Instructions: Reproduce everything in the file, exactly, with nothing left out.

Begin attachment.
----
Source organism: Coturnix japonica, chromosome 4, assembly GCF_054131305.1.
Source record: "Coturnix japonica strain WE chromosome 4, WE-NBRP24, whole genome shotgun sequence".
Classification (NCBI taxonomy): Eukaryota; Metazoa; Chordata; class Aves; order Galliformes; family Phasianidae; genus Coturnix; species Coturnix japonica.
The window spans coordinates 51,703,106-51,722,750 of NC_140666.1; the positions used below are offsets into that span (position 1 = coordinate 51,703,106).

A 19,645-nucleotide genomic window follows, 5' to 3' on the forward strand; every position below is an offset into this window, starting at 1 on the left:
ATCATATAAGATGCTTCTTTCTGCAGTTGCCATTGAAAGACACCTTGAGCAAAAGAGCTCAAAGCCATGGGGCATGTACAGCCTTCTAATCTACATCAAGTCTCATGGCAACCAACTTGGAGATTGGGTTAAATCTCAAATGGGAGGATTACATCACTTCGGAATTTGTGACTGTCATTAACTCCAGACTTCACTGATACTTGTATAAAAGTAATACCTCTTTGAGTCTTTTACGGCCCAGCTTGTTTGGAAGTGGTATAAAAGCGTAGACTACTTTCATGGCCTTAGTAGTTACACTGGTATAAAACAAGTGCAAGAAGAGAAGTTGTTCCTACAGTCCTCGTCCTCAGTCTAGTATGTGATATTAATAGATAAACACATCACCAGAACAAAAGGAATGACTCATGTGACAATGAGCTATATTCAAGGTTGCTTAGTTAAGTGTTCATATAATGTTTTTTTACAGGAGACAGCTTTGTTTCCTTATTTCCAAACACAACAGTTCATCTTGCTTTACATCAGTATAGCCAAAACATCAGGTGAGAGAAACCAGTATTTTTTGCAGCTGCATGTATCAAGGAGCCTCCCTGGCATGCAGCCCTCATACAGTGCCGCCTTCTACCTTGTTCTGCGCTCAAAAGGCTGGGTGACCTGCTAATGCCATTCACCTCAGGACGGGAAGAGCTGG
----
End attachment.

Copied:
Source organism: Coturnix japonica, chromosome 4, assembly GCF_054131305.1.
Source record: "Coturnix japonica strain WE chromosome 4, WE-NBRP24, whole genome shotgun sequence".
Classification (NCBI taxonomy): Eukaryota; Metazoa; Chordata; class Aves; order Galliformes; family Phasianidae; genus Coturnix; species Coturnix japonica.
The window spans coordinates 51,703,106-51,722,750 of NC_140666.1; the positions used below are offsets into that span (position 1 = coordinate 51,703,106).

A 19,645-nucleotide genomic window follows, 5' to 3' on the forward strand; every position below is an offset into this window, starting at 1 on the left:
ATCATATAAGATGCTTCTTTCTGCAGTTGCCATTGAAAGACACCTTGAGCAAAAGAGCTCAAAGCCATGGGGCATGTACAGCCTTCTAATCTACATCAAGTCTCATGGCAACCAACTTGGAGATTGGGTTAAATCTCAAATGGGAGGATTACATCACTTCGGAATTTGTGACTGTCATTAACTCCAGACTTCACTGATACTTGTATAAAAGTAATACCTCTTTGAGTCTTTTACGGCCCAGCTTGTTTGGAAGTGGTATAAAAGCGTAGACTACTTTCATGGCCTTAGTAGTTACACTGGTATAAAACAAGTGCAAGAAGAGAAGTTGTTCCTACAGTCCTCGTCCTCAGTCTAGTATGTGATATTAATAGATAAACACATCACCAGAACAAAAGGAATGACTCATGTGACAATGAGCTATATTCAAGGTTGCTTAGTTAAGTGTTCATATAATGTTTTTTTACAGGAGACAGCTTTGTTTCCTTATTTCCAAACACAACAGTTCATCTTGCTTTACATCAGTATAGCCAAAACATCAGGTGAGAGAAACCAGTATTTTTTGCAGCTGCATGTATCAAGGAGCCTCCCTGGCATGCAGCCCTCATACAGTGCCGCCTTCTACCTTGTTCTGCGCTCAAAAGGCTGGGTGACCTGCTAATGCCATTCACCTCAGGACGGGAAGAGCTGG